A CORONER has sent out an urgent warning that more people could be at risk after the tragic death of a 10-year-old boy.
Roger Whittaker took the unusual step of an emergency resumption of a Huddersfield inquest into the death of Dominic Rodgers, after learning that thousands of other people throughout the town could be in danger.
Dominic lived in a back-to- back house in Spaines Road, Fartown, with his mother, Stacey. He died from carbon monoxide poisoning last month.
Mr Whittaker and the police have made it clear that landlords must make sure all their houses meet current legislation on the fitting of boilers - and immediately refit boilers which have not been put in properly and are potentially lethal.
Home owners must also take the same steps to avoid a tragedy.
Mr Whittaker revealed yesterday that Dominic's death was due to gas coming out of a flue into a passageway from a boiler at the house next door to where he lived.
Investigations are continuing to find out exactly what caused the gas build-up in the passageway between four back-to-back homes.
Health and Safety Executive officials and gas engineers are helping the inquiry.
Mr Whittaker said: "I have concerns about the safety of other people living in similar properties.
"There are many back-to- back houses in Huddersfield that have been fitted with gas central heating in a similar manner to the one fitted next door to where Dominic lived.
"I want to raise the issue to minimise the potential of similar fatalities happening."
His warning was echoed by Det Insp Steve Hepplestone, of Huddersfield CID, who gave evidence at the inquest.
He said Dominic's bedroom was small and both the door and window were closed.
He added: "It is clearly the gas boiler from next door which has caused the problem. We are still waiting for the results of detailed tests on it."
Det Insp Hepplestone said the boiler had sent gas into the passageway. The gas had turned to carbon monoxide and seeped into Dominic's bedroom, where it killed him.
Dominic was discovered dead in bed on the morning of Thursday, February 12.
His mother today urged people to follow the safety advice.
Stacey Rodgers said: "If out of all this tragedy comes the chance to save one more life, then it will be worthwhile.
"No-one should ever have to go through what we are going through.
"Dominic was my life. We were very happy in the house in Spaines Road and our landlord was brilliant, doing everything we asked.
"But at the end of the day, you put your child to bed thinking he is in the safest place in the world - and tragically it isn't," she added.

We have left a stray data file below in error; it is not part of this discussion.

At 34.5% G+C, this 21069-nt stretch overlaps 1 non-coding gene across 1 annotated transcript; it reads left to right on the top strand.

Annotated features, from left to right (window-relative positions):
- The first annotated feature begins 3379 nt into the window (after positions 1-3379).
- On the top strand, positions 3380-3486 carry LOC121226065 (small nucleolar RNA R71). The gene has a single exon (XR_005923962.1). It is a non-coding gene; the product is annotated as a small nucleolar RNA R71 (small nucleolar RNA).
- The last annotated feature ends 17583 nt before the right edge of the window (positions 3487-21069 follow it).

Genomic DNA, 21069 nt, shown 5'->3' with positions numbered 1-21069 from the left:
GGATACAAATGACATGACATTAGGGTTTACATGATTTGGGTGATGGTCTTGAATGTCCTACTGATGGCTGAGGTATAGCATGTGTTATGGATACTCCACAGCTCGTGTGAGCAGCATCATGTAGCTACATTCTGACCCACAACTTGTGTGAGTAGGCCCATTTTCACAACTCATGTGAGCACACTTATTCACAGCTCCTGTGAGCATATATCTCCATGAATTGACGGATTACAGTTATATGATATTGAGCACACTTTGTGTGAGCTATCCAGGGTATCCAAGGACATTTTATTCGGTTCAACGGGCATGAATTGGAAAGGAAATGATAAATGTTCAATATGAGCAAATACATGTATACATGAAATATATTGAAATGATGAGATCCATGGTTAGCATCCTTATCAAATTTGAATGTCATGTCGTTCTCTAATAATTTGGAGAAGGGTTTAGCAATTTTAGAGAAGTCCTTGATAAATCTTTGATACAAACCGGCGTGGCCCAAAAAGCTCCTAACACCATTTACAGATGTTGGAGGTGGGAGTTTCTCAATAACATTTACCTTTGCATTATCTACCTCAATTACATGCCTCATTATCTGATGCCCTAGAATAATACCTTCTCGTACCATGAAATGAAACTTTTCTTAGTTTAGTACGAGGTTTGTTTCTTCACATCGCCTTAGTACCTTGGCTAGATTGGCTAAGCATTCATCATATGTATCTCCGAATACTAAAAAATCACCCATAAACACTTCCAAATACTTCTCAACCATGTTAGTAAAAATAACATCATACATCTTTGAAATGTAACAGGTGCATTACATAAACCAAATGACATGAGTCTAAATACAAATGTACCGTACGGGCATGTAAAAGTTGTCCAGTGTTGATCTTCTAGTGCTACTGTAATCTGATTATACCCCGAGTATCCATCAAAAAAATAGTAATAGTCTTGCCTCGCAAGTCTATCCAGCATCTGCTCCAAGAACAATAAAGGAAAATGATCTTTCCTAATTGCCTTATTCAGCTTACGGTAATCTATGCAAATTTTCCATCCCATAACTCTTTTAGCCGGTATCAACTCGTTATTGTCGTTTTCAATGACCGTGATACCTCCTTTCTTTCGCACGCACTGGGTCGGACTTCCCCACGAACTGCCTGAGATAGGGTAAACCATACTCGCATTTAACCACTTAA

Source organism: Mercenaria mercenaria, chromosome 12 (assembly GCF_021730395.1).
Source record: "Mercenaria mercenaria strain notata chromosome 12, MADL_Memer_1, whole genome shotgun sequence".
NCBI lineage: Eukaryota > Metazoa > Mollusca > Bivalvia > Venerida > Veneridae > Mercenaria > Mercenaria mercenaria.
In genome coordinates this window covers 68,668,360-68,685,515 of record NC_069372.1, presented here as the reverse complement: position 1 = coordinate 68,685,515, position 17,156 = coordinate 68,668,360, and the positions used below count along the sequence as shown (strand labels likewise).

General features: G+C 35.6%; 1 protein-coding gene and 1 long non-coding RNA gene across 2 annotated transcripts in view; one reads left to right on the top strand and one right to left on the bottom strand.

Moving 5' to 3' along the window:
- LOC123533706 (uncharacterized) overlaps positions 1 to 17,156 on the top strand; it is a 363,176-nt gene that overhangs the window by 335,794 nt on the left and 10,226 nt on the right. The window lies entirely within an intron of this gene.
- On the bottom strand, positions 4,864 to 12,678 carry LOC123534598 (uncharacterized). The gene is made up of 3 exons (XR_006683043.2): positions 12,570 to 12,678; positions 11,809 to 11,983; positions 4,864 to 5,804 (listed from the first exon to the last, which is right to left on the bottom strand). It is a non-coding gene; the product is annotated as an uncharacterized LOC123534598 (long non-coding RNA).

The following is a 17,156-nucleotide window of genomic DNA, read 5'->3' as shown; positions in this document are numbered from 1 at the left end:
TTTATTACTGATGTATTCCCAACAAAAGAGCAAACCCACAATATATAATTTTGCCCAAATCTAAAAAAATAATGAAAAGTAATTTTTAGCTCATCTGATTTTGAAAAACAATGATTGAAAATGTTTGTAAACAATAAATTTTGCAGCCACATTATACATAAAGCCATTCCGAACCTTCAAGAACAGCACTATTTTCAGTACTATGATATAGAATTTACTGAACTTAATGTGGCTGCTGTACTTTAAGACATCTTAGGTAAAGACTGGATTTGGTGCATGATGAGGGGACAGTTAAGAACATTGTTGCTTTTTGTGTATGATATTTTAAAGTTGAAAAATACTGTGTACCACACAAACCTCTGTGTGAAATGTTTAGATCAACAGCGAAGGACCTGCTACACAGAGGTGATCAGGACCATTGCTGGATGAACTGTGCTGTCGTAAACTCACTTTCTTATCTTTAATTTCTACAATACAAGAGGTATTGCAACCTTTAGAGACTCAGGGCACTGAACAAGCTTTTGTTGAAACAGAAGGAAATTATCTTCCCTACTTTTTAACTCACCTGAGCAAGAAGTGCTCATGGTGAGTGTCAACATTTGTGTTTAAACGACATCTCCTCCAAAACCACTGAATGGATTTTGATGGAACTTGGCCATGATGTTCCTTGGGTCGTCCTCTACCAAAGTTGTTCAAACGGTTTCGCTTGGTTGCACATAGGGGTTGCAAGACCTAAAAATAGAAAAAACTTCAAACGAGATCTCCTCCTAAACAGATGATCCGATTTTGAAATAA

Det Insp Hepplestone said: "The trouble is that carbon monoxide is odourless.
"There are many back-to- back houses throughout Huddersfield with central heating vents in passageways.
"It is vital people in these homes get a qualified gas engineer to check vents are safe.
"Passageways are not authorised locations for flues of this sort, even if they were fitted 10 or 12 years ago. They should be fitted to an outside wall into the open air, where gases can safely dissipate."
The inquest was adjourned.
But Mr Whittaker said he may have to hold another special resumption in a couple of weeks if more information came to light.
He added: "It is vital that people are fully appraised of the potential dangers. I would hate there to be a further fatality.
A British Gas spokeswoman said: "People could ask any Corgi-registered plumber to check their central heating boiler and flue, or contact British Gas on 0845 9605040 to organise a British Gas service engineer to call.
"All landlords should have a gas safety inspection certificate for each property which is renewed every year when the central heating system has been checked by a qualified person and passed."
Det Insp Hepplestone said tenants should ask for a copy of this certificate.
Phone Corgi on 01256 372200.
Stephanie Trotter, of the charity CO-Gas Safety, said: "We consider any death or injury from carbon monoxide is unnecessary and avoidable, provided people know about the dangers and take all precautions.
"These include good ventil- ation, regular chimney and flue checking and sweeping, regular servicing by a qualified person and, as an extra safeguard, a carbon monoxide alarm with an audible warning to a British or European standard.
"Good alarms can be purchased from most DIY stores for about £20; not much to save a life.
"Although the Health and Safety Commission recommended a levy on gas suppliers to raise publicity for warnings to the public in August, 2000, there has been no implementation.
"Gas companies are talking about a voluntary levy, but talk is cheap."
For more safety information, the charity has a website www.co-gassafety.co.uk
The Department of Trade says more than 50 people die at home every year from carbon monoxide poisoning caused by faulty heating appliances.